All You Need To Know About Pelvic Girdle Pain

First-time moms-to-be often stress about how their medical complaints can affect their baby. Sharp pain around the pelvis is one of them. Mostly, it could be pelvic girdle pain, a common and harmless side effect of pregnancy.

During pregnancy, as your body supports and makes room for the growing baby, you may experience unpleasant side effects such as pelvic pain. For women experiencing pelvic girdle pain, pregnancy can become a less enjoyable and more painful journey.  Pelvic pain during pregnancy does not harm or hurt the baby in the womb. But it can cause severe discomfort to the expectant mother. Here’s all you need to know.

What Does Pelvic Girdle Pain Feel Like?

Pelvic bone pain during pregnancy is common. However, different women experience pelvic girdle pain (PGP) differently. Usually, it affects the following parts of the body:

  • Lower back
  • Pelvis
  • Upper thighs
  • Perineum (area between genitals and anus)
  • Hips

Who is at Risk of Pelvic Girdle Pain?

Not all pregnant women experience this kind of pain. Some women may experience severe pain, affecting their ability to stand, walk, sit, or move around. Women are more likely to experience PGP if:

  • They have had girdle pain or lower back issues earlier
  • They experienced pain in the pelvic region during pregnancy with their first child or previous children
  • They have suffered any pelvic or lower back injury
  • They have a condition called hypermobility

Apart from this, the risk of pain in the groin during pregnancy is higher among women with obesity and anxiety issues. Smoking increases this risk. Since smoking is also linked to several birth defects and an even higher risk of stillbirth, it is advisable to quit smoking when you conceive. Pelvic girdle pain can also result from doing physically demanding work on a daily basis. c Lower pelvic pain in pregnancy is more common among women who have conceived several times previously.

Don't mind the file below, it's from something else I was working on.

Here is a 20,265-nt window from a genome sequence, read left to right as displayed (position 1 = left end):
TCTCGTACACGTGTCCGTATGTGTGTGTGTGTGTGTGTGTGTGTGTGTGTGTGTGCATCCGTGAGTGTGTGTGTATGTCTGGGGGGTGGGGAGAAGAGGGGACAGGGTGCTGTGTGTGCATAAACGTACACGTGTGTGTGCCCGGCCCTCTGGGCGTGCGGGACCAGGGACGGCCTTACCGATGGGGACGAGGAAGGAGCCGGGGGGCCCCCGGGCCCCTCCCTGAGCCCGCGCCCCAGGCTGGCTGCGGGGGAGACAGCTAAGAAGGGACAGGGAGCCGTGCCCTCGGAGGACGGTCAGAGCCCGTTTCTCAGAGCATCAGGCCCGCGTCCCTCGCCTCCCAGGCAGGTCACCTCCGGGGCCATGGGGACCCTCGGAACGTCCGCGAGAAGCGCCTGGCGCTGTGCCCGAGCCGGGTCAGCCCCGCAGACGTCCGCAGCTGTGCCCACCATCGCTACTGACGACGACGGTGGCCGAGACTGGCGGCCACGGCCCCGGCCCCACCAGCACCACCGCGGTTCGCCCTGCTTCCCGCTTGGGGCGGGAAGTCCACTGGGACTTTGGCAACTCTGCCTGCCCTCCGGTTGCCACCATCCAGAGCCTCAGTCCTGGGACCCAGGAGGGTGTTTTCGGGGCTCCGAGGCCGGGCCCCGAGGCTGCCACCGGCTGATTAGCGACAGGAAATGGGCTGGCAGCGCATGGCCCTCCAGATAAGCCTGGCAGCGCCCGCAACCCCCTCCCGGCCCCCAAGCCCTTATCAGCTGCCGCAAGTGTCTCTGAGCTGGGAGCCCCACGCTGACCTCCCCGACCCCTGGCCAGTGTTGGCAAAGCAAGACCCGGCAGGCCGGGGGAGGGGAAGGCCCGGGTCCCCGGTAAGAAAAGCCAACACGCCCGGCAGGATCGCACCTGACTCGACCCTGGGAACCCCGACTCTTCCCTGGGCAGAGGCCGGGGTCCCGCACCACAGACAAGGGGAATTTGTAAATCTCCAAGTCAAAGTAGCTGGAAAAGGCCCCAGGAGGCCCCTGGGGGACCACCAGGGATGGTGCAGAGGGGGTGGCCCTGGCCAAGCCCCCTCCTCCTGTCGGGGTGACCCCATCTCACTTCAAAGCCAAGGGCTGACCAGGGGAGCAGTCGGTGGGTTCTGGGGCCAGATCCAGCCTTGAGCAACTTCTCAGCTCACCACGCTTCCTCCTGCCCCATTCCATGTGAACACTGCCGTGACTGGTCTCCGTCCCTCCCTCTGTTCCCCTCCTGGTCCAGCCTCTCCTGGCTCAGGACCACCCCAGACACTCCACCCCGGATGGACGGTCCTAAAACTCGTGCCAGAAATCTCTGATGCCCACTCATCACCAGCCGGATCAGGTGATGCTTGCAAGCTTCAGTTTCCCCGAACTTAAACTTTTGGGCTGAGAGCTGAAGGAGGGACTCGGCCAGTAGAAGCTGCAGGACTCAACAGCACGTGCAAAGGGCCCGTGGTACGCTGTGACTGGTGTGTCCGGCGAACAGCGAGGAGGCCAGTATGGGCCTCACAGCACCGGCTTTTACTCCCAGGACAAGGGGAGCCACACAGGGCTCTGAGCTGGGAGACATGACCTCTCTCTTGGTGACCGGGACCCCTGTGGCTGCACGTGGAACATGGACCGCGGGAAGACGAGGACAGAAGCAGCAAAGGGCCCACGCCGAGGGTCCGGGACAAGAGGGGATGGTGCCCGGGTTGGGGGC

What are the Main Pelvic Girdle Pain Causes?

The pelvic girdle encompasses the bones forming a ring around your spine at its base. Pubic bone pain during pregnancy can be experienced both in the front and at the back of this ring. It has three joints that must work smoothly. When these joints move unevenly, you feel pelvic pain. Pregnancy heightens the risk because of the added weight of the baby on the pelvic region bones. The severity of pelvic bone pain during pregnancy goes up in the third trimester. As the baby grows heavier, the weight on the pelvis increases, destabilizing it further. Statistics corroborate that the incidence of pelvic girdle pain is higher among women in advanced pregnancy.

Some pregnant women may experience pelvic girdle pain in the first trimester itself. Changing positions swiftly can trigger pelvic girdle pain.

Another reason is that during pregnancy, your body makes room for the baby by loosening the joints and ligaments. This can cause muscle imbalance. The weight of the baby plus your changed posture prompts leg and back muscles to tighten and pull at the pelvis. Other muscles are left lax and flaccid. All of these can result in pelvic girdle pain.

Symptoms of PGP

You already know how and where pelvic girdle pain manifests. You may experience it in your pubic area, across the pelvic belt, in the hips or thighs or lower back as a persistent pain. Other symptoms of PGP include: